Look Around, Look Around at How Lucky We Are to Be Alive Right Now

Most of my friends swoon over the thought of meeting Lin-Manuel Miranda or Stephanie J. Block, but my heroes are the directors and writers (although I guess that also includes Lin-Manuel Miranda). What I would give to talk to Hal Prince or Tommy Tune! Or to go back in time to talk with Fosse or George Abbott before they died!

Luckily for this MT* FanBoy, I do get to meet some amazing writers from time to time. [* MT is internet shorthand for Musical Theatre]

One of the great joys of running a company like New Line is that every show really is an adventure, with its own style, tone, devices, etc. Sometimes it's a wild, roller-coaster ride; sometimes we have to slowly hack our way through a jungle of complexity and nuance to get where we're going. And it's always an adventure for our audience too, who often know nothing about a show coming in, only that it will be an adventure.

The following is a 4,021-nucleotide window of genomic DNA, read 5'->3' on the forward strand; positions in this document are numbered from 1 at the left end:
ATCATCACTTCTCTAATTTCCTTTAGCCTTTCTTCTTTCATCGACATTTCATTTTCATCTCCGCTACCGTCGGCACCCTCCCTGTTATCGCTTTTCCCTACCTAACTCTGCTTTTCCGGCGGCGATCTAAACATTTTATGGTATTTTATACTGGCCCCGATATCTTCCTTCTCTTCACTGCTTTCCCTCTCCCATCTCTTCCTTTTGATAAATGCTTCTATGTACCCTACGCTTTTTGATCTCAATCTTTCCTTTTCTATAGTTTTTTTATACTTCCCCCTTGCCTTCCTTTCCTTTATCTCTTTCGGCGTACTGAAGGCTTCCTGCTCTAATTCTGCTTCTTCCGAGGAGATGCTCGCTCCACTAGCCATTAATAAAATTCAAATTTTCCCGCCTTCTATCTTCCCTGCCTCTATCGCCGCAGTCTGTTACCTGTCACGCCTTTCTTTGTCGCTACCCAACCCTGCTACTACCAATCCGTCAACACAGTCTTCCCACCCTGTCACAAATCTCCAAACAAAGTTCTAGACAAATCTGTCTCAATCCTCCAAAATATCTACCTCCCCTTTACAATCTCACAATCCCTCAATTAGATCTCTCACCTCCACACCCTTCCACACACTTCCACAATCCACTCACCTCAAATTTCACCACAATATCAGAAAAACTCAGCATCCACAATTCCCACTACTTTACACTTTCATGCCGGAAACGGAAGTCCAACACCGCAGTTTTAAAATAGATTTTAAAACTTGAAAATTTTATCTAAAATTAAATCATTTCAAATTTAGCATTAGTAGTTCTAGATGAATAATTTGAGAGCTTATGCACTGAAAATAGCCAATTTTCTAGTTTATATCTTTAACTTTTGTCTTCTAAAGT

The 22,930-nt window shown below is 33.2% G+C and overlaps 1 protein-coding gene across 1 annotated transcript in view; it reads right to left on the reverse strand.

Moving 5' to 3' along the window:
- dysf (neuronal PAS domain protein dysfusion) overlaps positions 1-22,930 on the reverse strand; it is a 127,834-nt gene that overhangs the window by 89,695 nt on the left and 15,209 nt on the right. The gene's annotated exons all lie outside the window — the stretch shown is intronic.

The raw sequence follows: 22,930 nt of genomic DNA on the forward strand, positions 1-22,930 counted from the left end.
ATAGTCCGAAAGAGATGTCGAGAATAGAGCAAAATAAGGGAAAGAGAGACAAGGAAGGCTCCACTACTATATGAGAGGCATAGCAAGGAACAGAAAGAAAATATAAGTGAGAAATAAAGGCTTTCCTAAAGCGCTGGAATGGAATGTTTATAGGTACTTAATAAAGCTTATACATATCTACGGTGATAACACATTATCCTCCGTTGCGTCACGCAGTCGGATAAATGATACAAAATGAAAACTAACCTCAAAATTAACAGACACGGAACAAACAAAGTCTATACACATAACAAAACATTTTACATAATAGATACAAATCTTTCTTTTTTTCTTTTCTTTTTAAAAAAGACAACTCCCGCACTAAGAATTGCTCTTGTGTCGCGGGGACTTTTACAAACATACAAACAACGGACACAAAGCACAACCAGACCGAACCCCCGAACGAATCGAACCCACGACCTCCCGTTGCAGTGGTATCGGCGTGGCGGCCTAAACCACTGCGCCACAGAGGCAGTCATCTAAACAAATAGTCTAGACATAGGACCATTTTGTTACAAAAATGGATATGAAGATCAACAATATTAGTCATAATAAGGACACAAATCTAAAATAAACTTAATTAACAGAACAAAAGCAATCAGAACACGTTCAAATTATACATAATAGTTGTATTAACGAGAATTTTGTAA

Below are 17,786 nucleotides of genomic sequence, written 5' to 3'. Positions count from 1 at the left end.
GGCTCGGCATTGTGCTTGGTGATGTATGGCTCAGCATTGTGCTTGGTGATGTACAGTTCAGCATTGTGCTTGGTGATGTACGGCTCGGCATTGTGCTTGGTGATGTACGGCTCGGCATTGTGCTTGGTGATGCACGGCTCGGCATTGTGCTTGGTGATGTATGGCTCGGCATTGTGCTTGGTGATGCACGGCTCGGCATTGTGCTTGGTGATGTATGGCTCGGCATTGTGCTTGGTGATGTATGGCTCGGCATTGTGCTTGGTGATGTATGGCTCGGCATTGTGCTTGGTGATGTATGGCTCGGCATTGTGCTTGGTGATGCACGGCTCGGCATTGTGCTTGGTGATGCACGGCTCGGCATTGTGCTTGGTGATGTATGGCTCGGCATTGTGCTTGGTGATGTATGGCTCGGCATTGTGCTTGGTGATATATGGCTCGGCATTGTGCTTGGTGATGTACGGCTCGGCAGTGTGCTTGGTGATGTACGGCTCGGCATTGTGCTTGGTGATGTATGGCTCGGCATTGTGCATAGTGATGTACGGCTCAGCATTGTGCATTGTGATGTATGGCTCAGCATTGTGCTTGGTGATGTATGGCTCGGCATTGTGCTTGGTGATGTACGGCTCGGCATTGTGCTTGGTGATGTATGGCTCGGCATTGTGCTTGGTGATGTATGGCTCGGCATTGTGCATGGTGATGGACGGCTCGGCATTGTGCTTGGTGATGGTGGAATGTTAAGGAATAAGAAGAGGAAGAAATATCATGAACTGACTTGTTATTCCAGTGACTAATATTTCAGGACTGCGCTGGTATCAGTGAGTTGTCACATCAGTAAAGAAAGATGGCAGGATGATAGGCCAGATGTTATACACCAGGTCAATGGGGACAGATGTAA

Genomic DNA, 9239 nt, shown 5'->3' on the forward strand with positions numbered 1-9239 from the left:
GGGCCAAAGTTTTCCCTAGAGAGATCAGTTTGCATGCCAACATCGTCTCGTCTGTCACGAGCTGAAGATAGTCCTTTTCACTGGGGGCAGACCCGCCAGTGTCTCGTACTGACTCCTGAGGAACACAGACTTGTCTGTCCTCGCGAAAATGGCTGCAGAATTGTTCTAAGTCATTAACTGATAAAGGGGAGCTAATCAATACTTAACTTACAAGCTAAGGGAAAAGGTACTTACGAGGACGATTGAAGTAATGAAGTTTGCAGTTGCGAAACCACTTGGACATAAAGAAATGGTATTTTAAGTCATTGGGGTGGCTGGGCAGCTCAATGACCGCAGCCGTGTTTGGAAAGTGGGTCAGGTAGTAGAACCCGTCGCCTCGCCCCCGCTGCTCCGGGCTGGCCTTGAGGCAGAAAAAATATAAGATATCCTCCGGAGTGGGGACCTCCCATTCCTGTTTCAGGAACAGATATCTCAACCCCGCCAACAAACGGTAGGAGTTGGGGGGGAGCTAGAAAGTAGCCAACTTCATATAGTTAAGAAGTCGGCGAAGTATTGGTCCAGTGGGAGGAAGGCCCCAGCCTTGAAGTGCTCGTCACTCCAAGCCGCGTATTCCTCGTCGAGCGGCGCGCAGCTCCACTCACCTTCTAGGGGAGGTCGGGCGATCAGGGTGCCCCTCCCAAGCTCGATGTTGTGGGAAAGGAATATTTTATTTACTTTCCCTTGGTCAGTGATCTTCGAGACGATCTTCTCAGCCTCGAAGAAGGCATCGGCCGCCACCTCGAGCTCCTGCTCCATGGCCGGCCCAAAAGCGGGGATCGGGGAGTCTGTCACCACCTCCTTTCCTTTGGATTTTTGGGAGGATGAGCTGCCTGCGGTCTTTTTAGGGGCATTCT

One of the coolest parts of the adventure is that periodically over our 27-year history, the writers of the shows we've produced have come to see our productions of their work. Which is always very cool. These are the folks who've come to visit us...

bookwriter-composer-lyricist Mark Savage
The Ballad of Little Mikey (1997)